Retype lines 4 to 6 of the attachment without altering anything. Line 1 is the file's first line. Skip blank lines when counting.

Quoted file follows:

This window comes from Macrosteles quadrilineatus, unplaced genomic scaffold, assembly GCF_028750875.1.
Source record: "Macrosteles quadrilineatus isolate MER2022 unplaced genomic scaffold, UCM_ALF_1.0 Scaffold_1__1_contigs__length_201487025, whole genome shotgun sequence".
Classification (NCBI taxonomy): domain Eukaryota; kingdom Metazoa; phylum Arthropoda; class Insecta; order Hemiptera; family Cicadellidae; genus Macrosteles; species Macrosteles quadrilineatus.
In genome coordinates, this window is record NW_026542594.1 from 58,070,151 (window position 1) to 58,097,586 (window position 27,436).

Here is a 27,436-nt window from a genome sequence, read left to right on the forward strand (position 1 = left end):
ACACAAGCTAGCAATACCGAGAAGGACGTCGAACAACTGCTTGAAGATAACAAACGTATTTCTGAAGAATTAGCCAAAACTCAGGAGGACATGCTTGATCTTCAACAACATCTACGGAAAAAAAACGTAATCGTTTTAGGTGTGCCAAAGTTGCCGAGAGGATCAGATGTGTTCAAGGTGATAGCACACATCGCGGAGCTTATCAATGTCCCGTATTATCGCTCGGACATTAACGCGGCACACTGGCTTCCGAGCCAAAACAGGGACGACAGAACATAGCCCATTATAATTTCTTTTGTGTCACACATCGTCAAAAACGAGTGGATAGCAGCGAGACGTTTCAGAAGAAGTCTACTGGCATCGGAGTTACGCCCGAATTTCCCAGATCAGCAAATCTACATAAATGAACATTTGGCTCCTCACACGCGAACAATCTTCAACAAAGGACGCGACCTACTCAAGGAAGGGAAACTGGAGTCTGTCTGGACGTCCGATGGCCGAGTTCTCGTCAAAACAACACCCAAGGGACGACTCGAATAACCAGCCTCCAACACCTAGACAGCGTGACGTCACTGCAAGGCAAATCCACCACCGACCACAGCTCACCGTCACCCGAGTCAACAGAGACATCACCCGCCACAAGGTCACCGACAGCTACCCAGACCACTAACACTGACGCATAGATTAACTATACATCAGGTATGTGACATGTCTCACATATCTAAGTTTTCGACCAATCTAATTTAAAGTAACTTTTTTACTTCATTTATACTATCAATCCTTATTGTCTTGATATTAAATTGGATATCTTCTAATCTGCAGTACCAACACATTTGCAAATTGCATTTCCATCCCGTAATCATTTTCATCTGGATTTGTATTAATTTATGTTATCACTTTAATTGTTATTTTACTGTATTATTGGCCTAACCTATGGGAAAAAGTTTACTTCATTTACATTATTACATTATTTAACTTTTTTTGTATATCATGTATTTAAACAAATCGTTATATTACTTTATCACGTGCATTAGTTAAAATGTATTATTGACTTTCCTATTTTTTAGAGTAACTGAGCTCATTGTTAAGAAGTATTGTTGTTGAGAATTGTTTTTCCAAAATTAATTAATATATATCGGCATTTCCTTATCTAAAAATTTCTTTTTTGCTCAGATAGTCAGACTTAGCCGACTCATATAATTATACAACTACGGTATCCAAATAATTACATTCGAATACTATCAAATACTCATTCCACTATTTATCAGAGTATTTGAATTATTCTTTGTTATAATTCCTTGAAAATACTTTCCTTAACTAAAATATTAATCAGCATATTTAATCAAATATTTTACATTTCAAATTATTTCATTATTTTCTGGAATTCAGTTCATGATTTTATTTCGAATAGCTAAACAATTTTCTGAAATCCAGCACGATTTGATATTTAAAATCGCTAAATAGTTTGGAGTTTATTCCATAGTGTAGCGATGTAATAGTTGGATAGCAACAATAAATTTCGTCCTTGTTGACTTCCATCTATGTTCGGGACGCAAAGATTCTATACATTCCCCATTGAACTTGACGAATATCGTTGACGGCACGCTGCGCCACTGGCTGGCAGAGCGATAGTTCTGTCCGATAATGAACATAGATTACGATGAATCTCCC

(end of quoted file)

In genome coordinates, this window is record NW_026542594.1 from 58,070,151 (window position 1) to 58,097,586 (window position 27,436).

Here is a 27,436-nt window from a genome sequence, read left to right on the forward strand (position 1 = left end):
ACACAAGCTAGCAATACCGAGAAGGACGTCGAACAACTGCTTGAAGATAACAAACGTATTTCTGAAGAATTAGCCAAAACTCAGGAGGACATGCTTGATCTTCAACAACATCTACGGAAAAAAAACGTAATCGTTTTAGGTGTGCCAAAGTTGCCGAGAGGATCAGATGTGTTCAAGGTGATAGCACACATCGCGGAGCTTATCAATGTCCCGTATTATCGCTCGGACATTAACGCGGCACACTGGCTTCCGAGCCAAAACAGGGACGACAGAACATAGCCCATTATAATTTCTTTTGTGTCACACATCGTCAAAAACGAGTGGATAGCAGCGAGACGTTTCAGAAGAAGTCTACTGGCATCGGAGTTACGCCCGAATTTCCCAGATCAGCAAATCTACATAAATGAACATTTGGCTCCTCACACGCGAACAATCTTCAACAAAGGACGCGACCTACTCAAGGAAGGGAAACTGGAGTCTGTCTGGACGTCCGATGGCCGAGTTCTCGTCAAAACAACACCCAAGGGACGACTCGAATAACCAGCCTCCAACACCTAGACAGCGTGACGTCACTGCAAGGCAAATCCACCACCGACCACAGCTCACCGTCACCCGAGTCAACAGAGACATCACCCGCCACAAGGTCACCGACAGCTACCCAGACCACTAACACTGACGCATAGATTAACTATACATCAGGTATGTGACATGTCTCACATATCTAAGTTTTCGACCAATCTAATTTAAAGTAACTTTTTTACTTCATTTATACTATCAATCCTTATTGTCTTGATATTAAATTGGATATCTTCTAATCTGCAGTACCAACACATTTGCAAATTGCATTTCCATCCCGTAATCATTTTCATCTGGATTTGTATTAATTTATGTTATCACTTTAATTGTTATTTTACTGTATTATTGGCCTAACCTATGGGAAAAAGTTTACTTCATTTACATTATTACATTATTTAACTTTTTTTGTATATCATGTATTTAAACAAATCGTTATATTACTTTATCACGTGCATTAGTTAAAATGTATTATTGACTTTCCTATTTTTTAGAGTAACTGAGCTCATTGTTAAGAAGTATTGTTGTTGAGAATTGTTTTTCCAAAATTAATTAATATATATCGGCATTTCCTTATCTAAAAATTTCTTTTTTGCTCAGATAGTCAGACTTAGCCGACTCATATAATTATACAACTACGGTATCCAAATAATTACATTCGAATACTATCAAATACTCATTCCACTATTTATCAGAGTATTTGAATTATTCTTTGTTATAATTCCTTGAAAATACTTTCCTTAACTAAAATATTAATCAGCATATTTAATCAAATATTTTACATTTCAAATTATTTCATTATTTTCTGGAATTCAGTTCATGATTTTATTTCGAATAGCTAAACAATTTTCTGAAATCCAGCACGATTTGATATTTAAAATCGCTAAATAGTTTGGAGTTTATTCCATAGTGTAGCGATGTAATAGTTGGATAGCAACAATAAATTTCGTCCTTGTTGACTTCCATCTATGTTCGGGACGCAAAGATTCTATACATTCCCCATTGAACTTGACGAATATCGTTGACGGCACGCTGCGCCACTGGCTGGCAGAGCGATAGTTCTGTCCGATAATGAACATAGATTACGATGAATCTCCC